Inside vs. outside view

The inside view and the outside view are two alternative approaches to forecasting. Whereas the inside view attempts to make predictions based on an understanding of the details of a problem, the outside view view—also called reference class forecastinginstead looks at similar past situations and predicts based on thesethose outcomes. For example, in trying to predict the time it will take a team to design an academic curriculum, a forecaster can either look at the characteristics of the curriculum to be designed and of the curriculum designers (inside view) or consider the time it has taken past teams to design similar curricula (outside view) (Kahneman & Lovallo 1993).

Noting that the terms are used in these and other related senses, some have proposed that they should be avoided,avoided altogether, and replaced by less ambiguous alternatives (Kokotajlo 2021).

The terms 'inside view'"inside view" and 'outside view'"outside view" are sometimes used to refer to other contrasts. First, the terms are used to contrast the views reached exclusively via individual reasoning and the views that also take into account the fact that other reasoners have reached different views. Second, the terms are used to contrast the perspective of someone looking at the problem "from the inside", or first-person perspective, and the perspective of someone looking at the problem "from the outside", or third-person perspective. For example,  Scott Alexander asks whether "it’s better to model [depressed patients'] behavior as based on mysterious brain chemicals rather than on rational choice", and answers that "[i]t would be really weird if depression were the one area where we could always count on the inside view not to lead us astray." (Alexander 2015)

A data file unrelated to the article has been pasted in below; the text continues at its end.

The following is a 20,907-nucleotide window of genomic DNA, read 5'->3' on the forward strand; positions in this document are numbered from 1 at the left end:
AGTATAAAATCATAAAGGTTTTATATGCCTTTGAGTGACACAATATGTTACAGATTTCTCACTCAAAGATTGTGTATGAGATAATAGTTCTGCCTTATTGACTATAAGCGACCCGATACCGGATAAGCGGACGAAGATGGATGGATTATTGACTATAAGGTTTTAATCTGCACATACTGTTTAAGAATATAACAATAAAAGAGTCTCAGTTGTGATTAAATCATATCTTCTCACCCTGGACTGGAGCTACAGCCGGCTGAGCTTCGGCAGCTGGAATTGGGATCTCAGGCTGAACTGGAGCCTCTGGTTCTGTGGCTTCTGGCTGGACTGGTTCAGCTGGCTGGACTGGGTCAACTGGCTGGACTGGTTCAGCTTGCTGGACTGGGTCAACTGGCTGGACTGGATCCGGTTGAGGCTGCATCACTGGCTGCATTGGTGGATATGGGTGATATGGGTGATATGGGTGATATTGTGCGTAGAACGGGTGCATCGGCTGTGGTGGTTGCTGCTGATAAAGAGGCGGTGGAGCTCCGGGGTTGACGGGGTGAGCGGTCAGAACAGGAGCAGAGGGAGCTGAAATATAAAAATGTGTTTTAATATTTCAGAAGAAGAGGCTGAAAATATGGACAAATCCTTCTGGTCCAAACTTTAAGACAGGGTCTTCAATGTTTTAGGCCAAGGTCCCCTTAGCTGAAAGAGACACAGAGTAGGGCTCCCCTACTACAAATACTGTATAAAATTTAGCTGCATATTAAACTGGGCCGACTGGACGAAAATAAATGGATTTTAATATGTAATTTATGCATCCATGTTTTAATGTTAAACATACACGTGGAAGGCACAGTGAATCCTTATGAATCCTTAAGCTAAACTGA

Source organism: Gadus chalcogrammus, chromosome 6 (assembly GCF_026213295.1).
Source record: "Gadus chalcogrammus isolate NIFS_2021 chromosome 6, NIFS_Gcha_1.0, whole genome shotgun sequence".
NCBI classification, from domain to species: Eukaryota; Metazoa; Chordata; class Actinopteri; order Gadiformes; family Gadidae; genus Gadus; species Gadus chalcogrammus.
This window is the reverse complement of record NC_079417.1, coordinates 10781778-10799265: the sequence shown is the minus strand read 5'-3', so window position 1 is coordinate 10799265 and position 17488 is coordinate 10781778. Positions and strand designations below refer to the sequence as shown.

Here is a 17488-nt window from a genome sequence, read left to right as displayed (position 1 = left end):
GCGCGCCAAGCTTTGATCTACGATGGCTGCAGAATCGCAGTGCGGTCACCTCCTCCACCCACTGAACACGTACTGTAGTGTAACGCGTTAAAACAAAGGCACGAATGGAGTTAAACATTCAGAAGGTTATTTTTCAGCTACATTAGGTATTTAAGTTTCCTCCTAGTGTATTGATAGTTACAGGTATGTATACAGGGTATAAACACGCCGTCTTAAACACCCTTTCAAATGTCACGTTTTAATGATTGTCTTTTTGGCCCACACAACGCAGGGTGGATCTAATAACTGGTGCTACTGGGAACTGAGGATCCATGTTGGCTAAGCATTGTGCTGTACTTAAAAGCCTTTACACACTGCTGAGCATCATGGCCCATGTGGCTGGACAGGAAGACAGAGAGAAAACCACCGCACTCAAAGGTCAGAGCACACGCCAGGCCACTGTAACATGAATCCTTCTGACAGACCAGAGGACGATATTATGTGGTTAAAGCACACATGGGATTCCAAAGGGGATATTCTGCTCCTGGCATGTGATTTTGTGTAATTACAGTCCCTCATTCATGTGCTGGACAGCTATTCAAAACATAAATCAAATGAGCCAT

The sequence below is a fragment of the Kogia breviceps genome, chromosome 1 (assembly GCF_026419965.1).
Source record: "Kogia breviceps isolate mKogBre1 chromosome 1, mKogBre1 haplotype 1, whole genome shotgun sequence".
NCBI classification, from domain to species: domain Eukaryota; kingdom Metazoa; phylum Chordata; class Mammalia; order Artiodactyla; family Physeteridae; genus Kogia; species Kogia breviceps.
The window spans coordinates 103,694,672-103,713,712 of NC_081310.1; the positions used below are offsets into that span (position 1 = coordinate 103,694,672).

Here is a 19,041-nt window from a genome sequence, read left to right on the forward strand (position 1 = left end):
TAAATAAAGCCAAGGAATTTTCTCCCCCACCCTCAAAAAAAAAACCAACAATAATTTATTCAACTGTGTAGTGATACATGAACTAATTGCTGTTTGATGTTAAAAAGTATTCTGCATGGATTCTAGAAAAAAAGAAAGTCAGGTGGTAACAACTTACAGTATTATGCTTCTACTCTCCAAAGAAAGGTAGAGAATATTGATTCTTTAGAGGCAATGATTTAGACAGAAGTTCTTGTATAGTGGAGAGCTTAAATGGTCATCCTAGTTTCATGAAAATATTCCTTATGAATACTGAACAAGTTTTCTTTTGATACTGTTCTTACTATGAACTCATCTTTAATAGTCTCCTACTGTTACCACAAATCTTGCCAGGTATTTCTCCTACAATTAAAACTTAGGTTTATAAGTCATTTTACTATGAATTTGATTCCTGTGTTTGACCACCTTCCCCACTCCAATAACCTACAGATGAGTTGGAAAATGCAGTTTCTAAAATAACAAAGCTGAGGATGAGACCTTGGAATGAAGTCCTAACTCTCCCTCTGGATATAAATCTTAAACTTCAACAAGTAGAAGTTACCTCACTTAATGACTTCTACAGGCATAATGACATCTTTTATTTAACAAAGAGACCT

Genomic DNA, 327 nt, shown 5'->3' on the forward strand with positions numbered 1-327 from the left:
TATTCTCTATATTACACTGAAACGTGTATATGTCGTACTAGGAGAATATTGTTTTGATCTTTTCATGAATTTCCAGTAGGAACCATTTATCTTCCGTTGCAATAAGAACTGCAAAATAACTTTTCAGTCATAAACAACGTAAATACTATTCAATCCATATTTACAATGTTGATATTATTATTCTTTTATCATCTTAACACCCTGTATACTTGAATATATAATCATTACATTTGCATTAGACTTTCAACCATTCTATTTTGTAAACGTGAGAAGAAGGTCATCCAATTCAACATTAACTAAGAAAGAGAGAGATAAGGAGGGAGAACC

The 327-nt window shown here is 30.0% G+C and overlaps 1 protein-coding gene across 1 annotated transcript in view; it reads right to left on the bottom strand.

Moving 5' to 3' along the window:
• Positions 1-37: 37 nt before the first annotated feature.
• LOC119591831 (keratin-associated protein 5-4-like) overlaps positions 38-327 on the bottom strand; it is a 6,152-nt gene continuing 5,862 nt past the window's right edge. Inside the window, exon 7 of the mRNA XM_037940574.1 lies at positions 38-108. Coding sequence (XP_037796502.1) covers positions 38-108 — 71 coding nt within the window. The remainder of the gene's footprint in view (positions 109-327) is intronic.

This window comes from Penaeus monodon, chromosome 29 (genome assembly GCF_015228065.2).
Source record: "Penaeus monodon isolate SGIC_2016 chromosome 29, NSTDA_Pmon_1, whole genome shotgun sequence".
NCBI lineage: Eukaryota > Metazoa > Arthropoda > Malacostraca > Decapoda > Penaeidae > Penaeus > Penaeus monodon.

Noting that the terms are used in these and other related senses, some have proposed that they should be avoided, and replaced by less ambiguous alternatives (Kokotajlo 2021).

Kokotajlo, Daniel (2021) Taboo “Outside View”, Effective Altruism Forum, June 17.

Applied to Taboo "Outside View" by kokotajlod at 3mo

The inside view and the outside viewsview are two alternative approaches to forecasting. Whereas the inside view attempts to make predictions based on an understanding of the details of a problem, the outside view instead looks at similar past situations and predicts based on these outcomes. For example, in trying to predict the time it will take a team to design an academic curriculum, a forecaster can either look at the characteristics of the curriculum to be designed and of the curriculum designers (inside view) or consider the time it has taken past teams to design similar curricula (outside view) (Kahneman & Lovallo 1993).

The inside view and the outside views are two alternative approaches to [BROKEN LINK: *Forecasting]forecasting. Whereas the inside view attempts to make predictions based on an understanding of the details of a problem, the outside view instead looks at similar past situations and predicts based on these outcomes. For example, in trying to predict the time it will take a team to design an academic curriculum, a forecaster can either look at the characteristics of the curriculum to be designed and of the curriculum designers (inside view) or consider the time it has taken past teams to design similar curricula (outside view) (Kahneman & Lovallo 1993).